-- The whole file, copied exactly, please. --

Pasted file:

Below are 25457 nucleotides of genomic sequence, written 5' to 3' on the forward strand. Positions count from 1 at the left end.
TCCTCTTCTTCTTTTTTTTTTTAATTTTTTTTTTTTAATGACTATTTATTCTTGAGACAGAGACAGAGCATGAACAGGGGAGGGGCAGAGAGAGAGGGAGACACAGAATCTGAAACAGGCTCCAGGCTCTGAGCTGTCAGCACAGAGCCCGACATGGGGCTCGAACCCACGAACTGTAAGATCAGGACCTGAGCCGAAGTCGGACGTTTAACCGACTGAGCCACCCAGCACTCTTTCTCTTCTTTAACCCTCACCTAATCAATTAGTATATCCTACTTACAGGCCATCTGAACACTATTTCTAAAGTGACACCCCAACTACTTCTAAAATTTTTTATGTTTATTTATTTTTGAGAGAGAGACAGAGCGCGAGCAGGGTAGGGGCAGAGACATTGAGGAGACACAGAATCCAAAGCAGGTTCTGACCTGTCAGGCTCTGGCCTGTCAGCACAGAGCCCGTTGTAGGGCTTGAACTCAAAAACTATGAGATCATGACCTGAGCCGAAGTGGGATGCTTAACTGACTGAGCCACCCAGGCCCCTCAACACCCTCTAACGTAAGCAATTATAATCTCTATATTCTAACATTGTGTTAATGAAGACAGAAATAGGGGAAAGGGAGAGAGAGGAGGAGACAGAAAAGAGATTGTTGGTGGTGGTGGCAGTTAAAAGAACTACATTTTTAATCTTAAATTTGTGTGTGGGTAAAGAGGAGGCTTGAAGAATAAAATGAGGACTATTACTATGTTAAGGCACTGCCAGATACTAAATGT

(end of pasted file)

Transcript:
Below are 25457 nucleotides of genomic sequence, written 5' to 3' on the forward strand. Positions count from 1 at the left end.
TCCTCTTCTTCTTTTTTTTTTTAATTTTTTTTTTTTAATGACTATTTATTCTTGAGACAGAGACAGAGCATGAACAGGGGAGGGGCAGAGAGAGAGGGAGACACAGAATCTGAAACAGGCTCCAGGCTCTGAGCTGTCAGCACAGAGCCCGACATGGGGCTCGAACCCACGAACTGTAAGATCAGGACCTGAGCCGAAGTCGGACGTTTAACCGACTGAGCCACCCAGCACTCTTTCTCTTCTTTAACCCTCACCTAATCAATTAGTATATCCTACTTACAGGCCATCTGAACACTATTTCTAAAGTGACACCCCAACTACTTCTAAAATTTTTTATGTTTATTTATTTTTGAGAGAGAGACAGAGCGCGAGCAGGGTAGGGGCAGAGACATTGAGGAGACACAGAATCCAAAGCAGGTTCTGACCTGTCAGGCTCTGGCCTGTCAGCACAGAGCCCGTTGTAGGGCTTGAACTCAAAAACTATGAGATCATGACCTGAGCCGAAGTGGGATGCTTAACTGACTGAGCCACCCAGGCCCCTCAACACCCTCTAACGTAAGCAATTATAATCTCTATATTCTAACATTGTGTTAATGAAGACAGAAATAGGGGAAAGGGAGAGAGAGGAGGAGACAGAAAAGAGATTGTTGGTGGTGGTGGCAGTTAAAAGAACTACATTTTTAATCTTAAATTTGTGTGTGGGTAAAGAGGAGGCTTGAAGAATAAAATGAGGACTATTACTATGTTAAGGCACTGCCAGATACTAAATGT